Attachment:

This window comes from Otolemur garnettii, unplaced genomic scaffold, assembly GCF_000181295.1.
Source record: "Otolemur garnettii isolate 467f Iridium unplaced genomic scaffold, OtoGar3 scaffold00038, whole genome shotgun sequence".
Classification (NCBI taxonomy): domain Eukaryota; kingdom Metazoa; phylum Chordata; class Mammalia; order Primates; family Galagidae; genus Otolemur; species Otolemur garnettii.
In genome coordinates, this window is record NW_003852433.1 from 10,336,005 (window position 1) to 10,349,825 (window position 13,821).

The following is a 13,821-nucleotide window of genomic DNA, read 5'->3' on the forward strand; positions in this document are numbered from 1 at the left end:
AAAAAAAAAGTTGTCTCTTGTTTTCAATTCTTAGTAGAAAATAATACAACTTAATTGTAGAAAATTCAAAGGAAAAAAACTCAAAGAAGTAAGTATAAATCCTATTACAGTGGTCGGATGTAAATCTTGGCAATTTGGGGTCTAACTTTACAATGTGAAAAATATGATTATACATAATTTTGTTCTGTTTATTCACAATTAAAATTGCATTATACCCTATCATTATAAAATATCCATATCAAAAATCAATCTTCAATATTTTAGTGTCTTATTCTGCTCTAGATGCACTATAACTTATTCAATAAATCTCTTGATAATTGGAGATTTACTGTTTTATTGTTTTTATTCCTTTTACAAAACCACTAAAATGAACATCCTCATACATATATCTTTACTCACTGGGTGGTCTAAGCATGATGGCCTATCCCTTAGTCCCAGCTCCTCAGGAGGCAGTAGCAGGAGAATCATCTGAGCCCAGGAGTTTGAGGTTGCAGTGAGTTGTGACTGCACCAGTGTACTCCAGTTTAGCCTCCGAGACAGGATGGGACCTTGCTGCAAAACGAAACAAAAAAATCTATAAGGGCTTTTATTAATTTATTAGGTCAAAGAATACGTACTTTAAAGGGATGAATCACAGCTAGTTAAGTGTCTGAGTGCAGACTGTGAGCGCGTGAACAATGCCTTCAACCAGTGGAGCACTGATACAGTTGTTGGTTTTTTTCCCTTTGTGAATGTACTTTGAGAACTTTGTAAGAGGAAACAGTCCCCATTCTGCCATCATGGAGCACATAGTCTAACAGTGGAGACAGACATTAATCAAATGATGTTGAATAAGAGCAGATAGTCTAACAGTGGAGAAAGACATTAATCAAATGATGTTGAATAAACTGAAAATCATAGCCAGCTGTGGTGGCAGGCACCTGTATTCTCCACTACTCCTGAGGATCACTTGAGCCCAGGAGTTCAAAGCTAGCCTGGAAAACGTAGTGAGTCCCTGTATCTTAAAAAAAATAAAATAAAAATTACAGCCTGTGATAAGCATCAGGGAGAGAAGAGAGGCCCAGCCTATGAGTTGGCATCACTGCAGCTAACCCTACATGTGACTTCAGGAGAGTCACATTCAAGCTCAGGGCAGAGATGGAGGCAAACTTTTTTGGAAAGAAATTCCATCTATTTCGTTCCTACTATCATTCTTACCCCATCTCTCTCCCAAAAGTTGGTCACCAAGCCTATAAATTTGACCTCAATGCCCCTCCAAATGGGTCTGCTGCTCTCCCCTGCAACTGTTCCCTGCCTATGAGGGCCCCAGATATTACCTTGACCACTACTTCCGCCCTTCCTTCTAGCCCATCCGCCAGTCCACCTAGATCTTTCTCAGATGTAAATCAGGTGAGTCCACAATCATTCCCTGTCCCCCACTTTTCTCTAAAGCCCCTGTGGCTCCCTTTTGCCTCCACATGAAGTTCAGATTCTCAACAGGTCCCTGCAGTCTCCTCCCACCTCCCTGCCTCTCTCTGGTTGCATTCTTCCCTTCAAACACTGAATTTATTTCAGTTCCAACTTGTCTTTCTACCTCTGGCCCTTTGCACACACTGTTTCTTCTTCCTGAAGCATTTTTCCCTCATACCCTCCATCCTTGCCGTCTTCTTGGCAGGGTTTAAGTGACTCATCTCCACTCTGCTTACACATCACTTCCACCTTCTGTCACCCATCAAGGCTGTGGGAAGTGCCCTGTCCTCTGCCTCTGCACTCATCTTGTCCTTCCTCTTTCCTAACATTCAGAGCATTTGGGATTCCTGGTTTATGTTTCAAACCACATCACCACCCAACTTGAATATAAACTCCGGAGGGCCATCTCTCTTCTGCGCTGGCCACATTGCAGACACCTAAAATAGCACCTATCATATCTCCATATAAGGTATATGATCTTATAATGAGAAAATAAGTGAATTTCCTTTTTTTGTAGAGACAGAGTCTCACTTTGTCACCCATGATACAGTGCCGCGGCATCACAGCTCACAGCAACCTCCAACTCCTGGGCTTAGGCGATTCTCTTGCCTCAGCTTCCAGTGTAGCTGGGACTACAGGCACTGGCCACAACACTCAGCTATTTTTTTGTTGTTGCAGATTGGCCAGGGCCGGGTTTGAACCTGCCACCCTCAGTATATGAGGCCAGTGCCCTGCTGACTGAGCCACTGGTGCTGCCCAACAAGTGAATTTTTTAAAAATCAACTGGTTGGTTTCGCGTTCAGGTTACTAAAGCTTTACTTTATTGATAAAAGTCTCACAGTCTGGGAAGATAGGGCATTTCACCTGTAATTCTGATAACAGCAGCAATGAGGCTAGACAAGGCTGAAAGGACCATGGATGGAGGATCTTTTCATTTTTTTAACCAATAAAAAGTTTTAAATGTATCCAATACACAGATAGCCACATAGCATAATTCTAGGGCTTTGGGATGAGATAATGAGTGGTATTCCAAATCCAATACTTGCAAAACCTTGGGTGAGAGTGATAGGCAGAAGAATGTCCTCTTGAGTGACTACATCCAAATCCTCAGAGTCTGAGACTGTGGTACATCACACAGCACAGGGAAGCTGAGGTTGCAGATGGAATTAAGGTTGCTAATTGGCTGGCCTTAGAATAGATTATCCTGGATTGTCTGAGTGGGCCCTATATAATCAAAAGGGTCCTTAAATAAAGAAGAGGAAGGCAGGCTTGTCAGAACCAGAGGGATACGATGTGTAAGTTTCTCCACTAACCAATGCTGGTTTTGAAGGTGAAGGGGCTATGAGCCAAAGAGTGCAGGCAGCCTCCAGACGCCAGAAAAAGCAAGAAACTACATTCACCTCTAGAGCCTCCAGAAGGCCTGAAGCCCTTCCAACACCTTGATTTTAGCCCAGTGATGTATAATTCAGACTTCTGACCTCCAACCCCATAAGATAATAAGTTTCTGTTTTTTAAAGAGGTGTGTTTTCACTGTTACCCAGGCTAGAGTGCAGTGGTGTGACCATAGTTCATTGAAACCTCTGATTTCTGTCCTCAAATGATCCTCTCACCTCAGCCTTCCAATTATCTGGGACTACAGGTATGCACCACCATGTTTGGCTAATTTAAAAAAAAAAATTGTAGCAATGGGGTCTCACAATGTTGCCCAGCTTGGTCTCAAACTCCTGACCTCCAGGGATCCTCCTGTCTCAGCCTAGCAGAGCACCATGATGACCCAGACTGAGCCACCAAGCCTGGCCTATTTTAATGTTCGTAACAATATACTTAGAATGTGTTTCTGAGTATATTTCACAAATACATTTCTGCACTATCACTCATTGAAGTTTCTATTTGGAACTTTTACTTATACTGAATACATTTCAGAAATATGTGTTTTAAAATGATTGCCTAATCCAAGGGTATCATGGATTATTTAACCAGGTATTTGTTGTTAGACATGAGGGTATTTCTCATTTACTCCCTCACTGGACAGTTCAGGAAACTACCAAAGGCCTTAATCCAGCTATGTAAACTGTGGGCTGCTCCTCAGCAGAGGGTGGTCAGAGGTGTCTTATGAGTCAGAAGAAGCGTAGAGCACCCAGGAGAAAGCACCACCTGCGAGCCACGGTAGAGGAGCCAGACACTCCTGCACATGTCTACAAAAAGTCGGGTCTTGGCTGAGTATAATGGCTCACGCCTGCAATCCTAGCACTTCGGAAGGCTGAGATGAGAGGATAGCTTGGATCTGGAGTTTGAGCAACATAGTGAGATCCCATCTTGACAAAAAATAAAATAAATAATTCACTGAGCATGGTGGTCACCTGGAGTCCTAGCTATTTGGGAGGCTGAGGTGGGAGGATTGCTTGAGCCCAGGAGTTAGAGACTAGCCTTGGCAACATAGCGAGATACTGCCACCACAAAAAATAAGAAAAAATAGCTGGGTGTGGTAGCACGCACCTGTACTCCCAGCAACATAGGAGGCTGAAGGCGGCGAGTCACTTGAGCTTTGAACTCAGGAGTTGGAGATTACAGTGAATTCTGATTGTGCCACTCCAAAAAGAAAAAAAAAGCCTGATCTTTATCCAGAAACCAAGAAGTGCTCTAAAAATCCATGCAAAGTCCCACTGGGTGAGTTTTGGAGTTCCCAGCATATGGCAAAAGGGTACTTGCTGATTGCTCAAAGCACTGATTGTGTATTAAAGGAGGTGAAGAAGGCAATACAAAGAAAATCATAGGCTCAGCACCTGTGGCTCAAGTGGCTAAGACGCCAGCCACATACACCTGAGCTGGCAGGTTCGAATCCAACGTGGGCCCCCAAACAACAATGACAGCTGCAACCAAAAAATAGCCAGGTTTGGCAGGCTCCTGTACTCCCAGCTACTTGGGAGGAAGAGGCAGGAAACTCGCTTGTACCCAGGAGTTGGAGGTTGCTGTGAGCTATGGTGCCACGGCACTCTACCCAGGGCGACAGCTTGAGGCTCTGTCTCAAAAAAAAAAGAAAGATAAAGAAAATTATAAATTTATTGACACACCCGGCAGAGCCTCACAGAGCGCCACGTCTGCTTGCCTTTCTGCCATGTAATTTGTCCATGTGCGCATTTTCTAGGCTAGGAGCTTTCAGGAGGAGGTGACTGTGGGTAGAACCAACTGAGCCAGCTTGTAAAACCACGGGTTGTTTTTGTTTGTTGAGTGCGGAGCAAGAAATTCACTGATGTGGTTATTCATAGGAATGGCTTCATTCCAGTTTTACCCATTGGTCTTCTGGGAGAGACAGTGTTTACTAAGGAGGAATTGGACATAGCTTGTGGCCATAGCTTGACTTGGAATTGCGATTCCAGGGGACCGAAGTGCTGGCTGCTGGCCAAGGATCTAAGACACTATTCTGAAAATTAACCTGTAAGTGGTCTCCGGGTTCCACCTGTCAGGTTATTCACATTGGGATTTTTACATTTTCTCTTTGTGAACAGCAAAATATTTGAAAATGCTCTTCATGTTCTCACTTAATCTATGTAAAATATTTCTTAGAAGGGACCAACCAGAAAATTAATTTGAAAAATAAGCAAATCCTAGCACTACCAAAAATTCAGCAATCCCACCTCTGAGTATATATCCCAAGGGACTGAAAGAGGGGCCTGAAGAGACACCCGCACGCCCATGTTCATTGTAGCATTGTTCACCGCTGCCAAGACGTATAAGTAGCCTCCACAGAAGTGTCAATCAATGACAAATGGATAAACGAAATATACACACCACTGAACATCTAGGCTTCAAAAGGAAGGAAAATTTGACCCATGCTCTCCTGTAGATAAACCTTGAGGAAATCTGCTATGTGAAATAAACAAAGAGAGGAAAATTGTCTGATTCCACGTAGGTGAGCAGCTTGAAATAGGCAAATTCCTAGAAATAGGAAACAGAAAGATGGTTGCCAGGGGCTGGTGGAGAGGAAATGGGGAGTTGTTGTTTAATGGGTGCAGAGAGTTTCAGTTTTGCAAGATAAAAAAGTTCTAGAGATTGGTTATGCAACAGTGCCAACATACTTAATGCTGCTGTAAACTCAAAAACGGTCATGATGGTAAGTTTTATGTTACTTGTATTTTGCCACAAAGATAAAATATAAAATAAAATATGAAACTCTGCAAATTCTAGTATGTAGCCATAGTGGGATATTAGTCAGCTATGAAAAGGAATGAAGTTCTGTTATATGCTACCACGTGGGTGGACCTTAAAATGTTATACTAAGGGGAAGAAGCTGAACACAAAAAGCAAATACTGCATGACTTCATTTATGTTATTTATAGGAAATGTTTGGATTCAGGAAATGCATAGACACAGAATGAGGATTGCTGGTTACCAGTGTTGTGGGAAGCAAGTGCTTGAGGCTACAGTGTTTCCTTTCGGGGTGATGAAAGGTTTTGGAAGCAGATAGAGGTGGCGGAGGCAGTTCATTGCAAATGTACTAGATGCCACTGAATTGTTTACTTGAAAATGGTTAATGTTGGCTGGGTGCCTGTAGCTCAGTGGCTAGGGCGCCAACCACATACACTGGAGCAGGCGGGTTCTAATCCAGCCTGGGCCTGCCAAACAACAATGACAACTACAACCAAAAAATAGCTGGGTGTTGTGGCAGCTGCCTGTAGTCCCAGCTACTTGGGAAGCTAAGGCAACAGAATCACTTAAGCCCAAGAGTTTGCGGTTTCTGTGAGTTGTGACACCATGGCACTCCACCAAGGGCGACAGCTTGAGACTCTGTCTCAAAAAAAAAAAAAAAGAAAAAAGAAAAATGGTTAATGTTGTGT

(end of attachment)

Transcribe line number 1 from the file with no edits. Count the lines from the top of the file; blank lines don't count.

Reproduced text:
This window comes from Otolemur garnettii, unplaced genomic scaffold, assembly GCF_000181295.1.